Shiite militias risk sectarian rift
BAGHDAD — Iraqi soldiers are battling to drive the Islamic State out of Fallujah. But just beyond the edges of the flashpoint city are Shiite militias that many Iraqis fear could undermine the campaign against the radical group.
These government-aligned militiamen have helped push the Islamic State out of key areas of the country but also have become a complication for the U.S.-backed military coalition assembled to destroy the hard-line Sunni group. They filled an important void left by Iraq's weakened armed forces, but their religiously motivated agenda has aggravated Iraq's combustible sectarian divisions.
That is particularly problematic in a place like Fallujah, in Iraq's Sunni heartland, where residents have a history of revolt. A decade ago, al-Qaida militants staged a punishing insurgency against then-occupying U.S. troops. Anger at the government in Baghdad helped the Islamic State win control of the area in January 2014.
Iraq's government has ordered the militias to stay away from the fighting inside the city. And the U.S. military says it refuses to give them air support, fearing that their involvement could help the Islamic State rally besieged residents to its cause.
The militias “are sectarian just like Daesh is sectarian,” said Majid al-Juraisi, a tribal leader from the city who fled to Baghdad when the Islamic State took control in January 2014. Daesh is the Arabic name for the Islamic State, also known as ISIS and ISIL.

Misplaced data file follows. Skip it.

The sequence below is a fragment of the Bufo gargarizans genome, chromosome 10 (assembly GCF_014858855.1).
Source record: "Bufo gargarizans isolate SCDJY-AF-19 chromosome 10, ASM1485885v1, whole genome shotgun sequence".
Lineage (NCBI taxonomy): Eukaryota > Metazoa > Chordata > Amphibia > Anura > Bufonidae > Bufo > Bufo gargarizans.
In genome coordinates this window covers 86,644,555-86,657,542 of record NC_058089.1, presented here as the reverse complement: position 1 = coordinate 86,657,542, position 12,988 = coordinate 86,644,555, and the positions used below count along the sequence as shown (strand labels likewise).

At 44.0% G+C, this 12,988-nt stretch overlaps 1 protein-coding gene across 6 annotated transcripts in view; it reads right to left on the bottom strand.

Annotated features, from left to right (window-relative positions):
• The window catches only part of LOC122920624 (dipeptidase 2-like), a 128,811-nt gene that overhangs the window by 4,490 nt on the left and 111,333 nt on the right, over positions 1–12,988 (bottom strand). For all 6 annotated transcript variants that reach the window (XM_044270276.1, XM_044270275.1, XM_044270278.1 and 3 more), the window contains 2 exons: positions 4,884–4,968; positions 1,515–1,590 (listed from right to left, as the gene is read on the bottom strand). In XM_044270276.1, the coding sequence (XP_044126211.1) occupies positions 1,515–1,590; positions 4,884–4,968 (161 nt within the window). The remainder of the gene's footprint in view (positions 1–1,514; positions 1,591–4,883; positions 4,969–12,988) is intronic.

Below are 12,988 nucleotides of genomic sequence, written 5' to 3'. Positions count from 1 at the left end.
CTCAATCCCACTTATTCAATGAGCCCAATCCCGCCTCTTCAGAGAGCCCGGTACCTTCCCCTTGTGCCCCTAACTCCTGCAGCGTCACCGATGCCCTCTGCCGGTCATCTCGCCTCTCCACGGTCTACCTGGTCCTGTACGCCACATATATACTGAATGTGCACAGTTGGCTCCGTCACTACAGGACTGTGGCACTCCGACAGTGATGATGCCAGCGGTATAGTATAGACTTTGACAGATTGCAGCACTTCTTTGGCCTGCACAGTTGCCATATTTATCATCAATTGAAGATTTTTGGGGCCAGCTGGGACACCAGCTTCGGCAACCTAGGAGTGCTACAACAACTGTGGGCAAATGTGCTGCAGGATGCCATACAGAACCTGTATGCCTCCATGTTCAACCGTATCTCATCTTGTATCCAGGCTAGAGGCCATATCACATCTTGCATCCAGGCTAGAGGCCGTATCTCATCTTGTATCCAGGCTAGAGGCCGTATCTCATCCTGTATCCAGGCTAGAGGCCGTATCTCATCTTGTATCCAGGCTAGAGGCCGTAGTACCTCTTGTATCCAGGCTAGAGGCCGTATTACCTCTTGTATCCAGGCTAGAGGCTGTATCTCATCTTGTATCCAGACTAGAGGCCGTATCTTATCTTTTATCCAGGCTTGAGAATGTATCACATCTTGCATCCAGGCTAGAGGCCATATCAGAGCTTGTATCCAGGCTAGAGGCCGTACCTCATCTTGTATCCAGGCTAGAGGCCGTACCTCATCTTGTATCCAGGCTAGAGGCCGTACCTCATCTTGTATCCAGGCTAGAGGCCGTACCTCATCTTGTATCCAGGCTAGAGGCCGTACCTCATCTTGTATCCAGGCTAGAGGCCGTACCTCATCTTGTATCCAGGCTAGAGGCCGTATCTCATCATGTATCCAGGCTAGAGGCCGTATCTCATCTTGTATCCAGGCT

“We reject their involvement in this campaign — completely,” he said.
The militias — mostly Shiite Muslim groups known collectively as popular mobilization units, or PMUs — have a reputation for brutal reprisals against Sunnis suspected of being loyal to the Islamic State. Iraqis and human rights groups have accused them of torture, forced disappearances and executions.
Iraqi officials fear that in Fallujah, about an hour's drive west of Baghdad, the militias' reputation has played into the hands of the Islamic State. The group appears to be telling residents that the government's assault will result in sectarian slaughter.